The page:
Earth Science Week is right around the corner! Geoscientists and teachers around the country are busy preparing for Earth Science Week, from October 12-18. Are you still looking for a way to get involved? Visit the website at www.earthsciweek.org for ideas. There you will find information about events that are planned in your area, find ways to incorporate Earth Science Week into your organization or classroom, or simply learn about the importance of studying about Earth Science. Be sure to check the Earth Science Week website each day for Earth Science News, trivia, contest winners and more.
New Formulas for America's Workforce: Girls in Science and Engineering provides access to the methodology and results of over 200 NSF grants that have addressed the need to broaden girls' and women's participation in science, technology, engineering and math (STEM). The project summaries provide examples of successful inquiry-based learning strategies and other pedagogical approaches to engage and maintain girls' interest and abilities in science. Judith A. Ramaley, head of NSF's Directorate for Education and Human Resources, says, "This is a perfect back-to-school tool for those teachers who want to see how research has identified hands-on learning that works. The book is full of ideas, contacts, and research that makes it an essential element in the toolkit of every educator between the kindergarten and college undergraduate levels." It is available free as a PDF or can be ordered in print at http://www.nsf.gov/home/orderpub.htm.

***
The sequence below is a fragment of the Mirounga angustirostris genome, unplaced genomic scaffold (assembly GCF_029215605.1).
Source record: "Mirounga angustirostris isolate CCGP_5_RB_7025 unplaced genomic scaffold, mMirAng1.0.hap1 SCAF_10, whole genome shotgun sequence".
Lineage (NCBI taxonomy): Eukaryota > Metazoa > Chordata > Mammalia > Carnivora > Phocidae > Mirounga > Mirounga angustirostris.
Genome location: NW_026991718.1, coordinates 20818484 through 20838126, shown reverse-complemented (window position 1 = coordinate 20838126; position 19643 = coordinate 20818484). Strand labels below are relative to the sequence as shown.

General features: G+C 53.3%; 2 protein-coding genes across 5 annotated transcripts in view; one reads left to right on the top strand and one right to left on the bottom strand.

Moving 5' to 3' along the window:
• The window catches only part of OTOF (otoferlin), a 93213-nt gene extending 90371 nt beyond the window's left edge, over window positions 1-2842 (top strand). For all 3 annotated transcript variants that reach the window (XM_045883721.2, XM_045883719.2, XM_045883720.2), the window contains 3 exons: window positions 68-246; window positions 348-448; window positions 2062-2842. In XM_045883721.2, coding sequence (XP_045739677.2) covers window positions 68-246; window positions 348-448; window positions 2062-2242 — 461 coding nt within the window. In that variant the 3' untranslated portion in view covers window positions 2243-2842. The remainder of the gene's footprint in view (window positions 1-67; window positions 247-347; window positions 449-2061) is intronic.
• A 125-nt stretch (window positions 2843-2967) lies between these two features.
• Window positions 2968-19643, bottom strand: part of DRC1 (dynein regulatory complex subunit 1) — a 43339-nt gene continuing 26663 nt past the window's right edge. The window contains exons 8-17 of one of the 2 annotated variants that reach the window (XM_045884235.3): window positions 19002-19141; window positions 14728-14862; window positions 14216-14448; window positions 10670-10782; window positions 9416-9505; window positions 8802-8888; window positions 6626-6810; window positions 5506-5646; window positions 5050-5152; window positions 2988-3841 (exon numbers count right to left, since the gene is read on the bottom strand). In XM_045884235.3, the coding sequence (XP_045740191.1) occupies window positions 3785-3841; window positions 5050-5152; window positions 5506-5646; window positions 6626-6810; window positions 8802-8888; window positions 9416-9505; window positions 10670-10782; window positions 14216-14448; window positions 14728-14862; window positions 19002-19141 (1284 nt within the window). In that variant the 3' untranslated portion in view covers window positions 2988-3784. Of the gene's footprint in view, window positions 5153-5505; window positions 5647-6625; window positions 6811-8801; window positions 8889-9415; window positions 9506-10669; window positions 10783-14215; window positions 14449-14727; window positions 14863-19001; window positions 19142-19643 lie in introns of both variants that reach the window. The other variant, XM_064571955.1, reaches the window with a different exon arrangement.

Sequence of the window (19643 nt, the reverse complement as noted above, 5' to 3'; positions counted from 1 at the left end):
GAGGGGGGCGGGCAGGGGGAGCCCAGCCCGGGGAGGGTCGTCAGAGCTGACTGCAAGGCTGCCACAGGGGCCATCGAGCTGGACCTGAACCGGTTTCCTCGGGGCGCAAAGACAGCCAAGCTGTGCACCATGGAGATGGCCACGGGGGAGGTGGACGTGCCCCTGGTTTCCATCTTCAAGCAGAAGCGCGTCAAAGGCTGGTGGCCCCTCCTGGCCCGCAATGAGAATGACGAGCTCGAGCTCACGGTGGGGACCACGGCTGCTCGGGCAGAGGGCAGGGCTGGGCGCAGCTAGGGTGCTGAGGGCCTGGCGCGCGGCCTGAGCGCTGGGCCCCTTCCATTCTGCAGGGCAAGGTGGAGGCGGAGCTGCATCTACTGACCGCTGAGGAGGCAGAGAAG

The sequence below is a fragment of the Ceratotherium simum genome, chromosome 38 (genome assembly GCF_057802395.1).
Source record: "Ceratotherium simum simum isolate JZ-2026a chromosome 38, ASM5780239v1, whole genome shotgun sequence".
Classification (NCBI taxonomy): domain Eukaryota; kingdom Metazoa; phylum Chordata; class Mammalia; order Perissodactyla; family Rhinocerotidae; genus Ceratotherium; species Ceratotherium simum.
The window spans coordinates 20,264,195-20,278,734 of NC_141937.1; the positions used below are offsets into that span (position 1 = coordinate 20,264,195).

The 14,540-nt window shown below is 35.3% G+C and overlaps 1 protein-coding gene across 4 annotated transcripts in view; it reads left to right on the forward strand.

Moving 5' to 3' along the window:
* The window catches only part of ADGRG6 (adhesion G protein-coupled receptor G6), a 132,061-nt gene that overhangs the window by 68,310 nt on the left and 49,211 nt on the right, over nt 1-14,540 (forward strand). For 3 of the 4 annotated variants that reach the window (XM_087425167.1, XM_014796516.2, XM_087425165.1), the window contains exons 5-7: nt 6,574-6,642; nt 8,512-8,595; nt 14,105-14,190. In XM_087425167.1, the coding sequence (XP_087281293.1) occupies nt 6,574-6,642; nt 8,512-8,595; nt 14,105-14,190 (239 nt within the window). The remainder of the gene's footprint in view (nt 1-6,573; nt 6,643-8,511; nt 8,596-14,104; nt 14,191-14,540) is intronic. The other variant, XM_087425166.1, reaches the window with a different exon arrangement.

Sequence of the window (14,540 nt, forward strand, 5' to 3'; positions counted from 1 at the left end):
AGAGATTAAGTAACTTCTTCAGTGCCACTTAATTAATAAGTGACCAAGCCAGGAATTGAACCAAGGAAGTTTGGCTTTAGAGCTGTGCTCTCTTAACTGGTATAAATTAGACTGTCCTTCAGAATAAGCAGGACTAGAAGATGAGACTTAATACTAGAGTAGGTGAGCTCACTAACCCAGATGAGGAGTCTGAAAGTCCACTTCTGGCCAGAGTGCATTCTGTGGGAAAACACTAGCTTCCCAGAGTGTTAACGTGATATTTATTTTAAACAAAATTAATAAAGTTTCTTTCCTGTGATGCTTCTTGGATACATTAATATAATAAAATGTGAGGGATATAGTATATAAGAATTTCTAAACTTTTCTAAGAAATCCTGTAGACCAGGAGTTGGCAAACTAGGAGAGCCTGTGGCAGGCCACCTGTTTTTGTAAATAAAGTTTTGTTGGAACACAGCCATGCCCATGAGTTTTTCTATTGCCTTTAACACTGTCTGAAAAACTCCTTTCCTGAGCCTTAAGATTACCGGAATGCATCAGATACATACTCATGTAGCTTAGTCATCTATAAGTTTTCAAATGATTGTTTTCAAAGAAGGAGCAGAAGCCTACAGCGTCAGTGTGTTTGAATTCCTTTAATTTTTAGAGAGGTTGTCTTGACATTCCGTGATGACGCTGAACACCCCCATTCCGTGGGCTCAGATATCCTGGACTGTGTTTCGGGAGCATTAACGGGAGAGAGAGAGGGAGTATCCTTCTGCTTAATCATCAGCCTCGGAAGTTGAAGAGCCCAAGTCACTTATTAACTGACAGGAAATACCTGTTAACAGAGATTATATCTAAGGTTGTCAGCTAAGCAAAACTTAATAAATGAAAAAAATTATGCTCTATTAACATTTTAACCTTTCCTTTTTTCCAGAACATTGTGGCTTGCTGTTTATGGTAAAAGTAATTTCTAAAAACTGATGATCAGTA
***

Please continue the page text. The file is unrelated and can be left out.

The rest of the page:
A strong earthquake measured at 8.3 on the Richter scale rocked the northern Japan island of Hokkaido, and was followed by a series of shallow depth aftershocks that were estimated at 5.1 to 7.0. The epicenter was offshore and warnings of tsunami have been issued; one three-foot wave was already reported at Kushiro. Up-to-date information for students and teachers can be found at the National Earthquake Information Center. Other resources to support learning about this recent event include Virtual Earthquake, an interactive activity that illustrates how seismic waves are used to determine the magnitude of an earthquake and how to locate its epicenter, and Tsunami!, offering information about the mechanisms of tsunami generation and propagation, and the impact of tsunamis on humankind.
A major hurricane, Isabel, is approaching the East coast of the U.S. Current data and satellite images of Isabel can be found at the Tropical Prediction Center, which offers data and images of all active storms. The DWEL reviewed collection includes Hurricane: Storm Science for elementary students. This site includes an array of activities that explore weather instruments, historical storms, and the human impacts of natural disasters. Many other resources, at a variety of grade levels, can be found in the DLESE collections, including the National Geographic Society's The Eye of the Hurricane.
is a new educational resource designed for teaching and learning science. Written by educators specifically for educators, students, and parents, Visionlearning offers concise, focused learning modules that integrate interactive exercises, news stories, biographies and other key resources to excite students about learning. The learning module design provides concise, text-based lessons with links to additional readings. Teachers can customize modules for their specific goals. Modules can be viewed by subject or by their National Science Education Standard equivalent. Spanish translations are also available.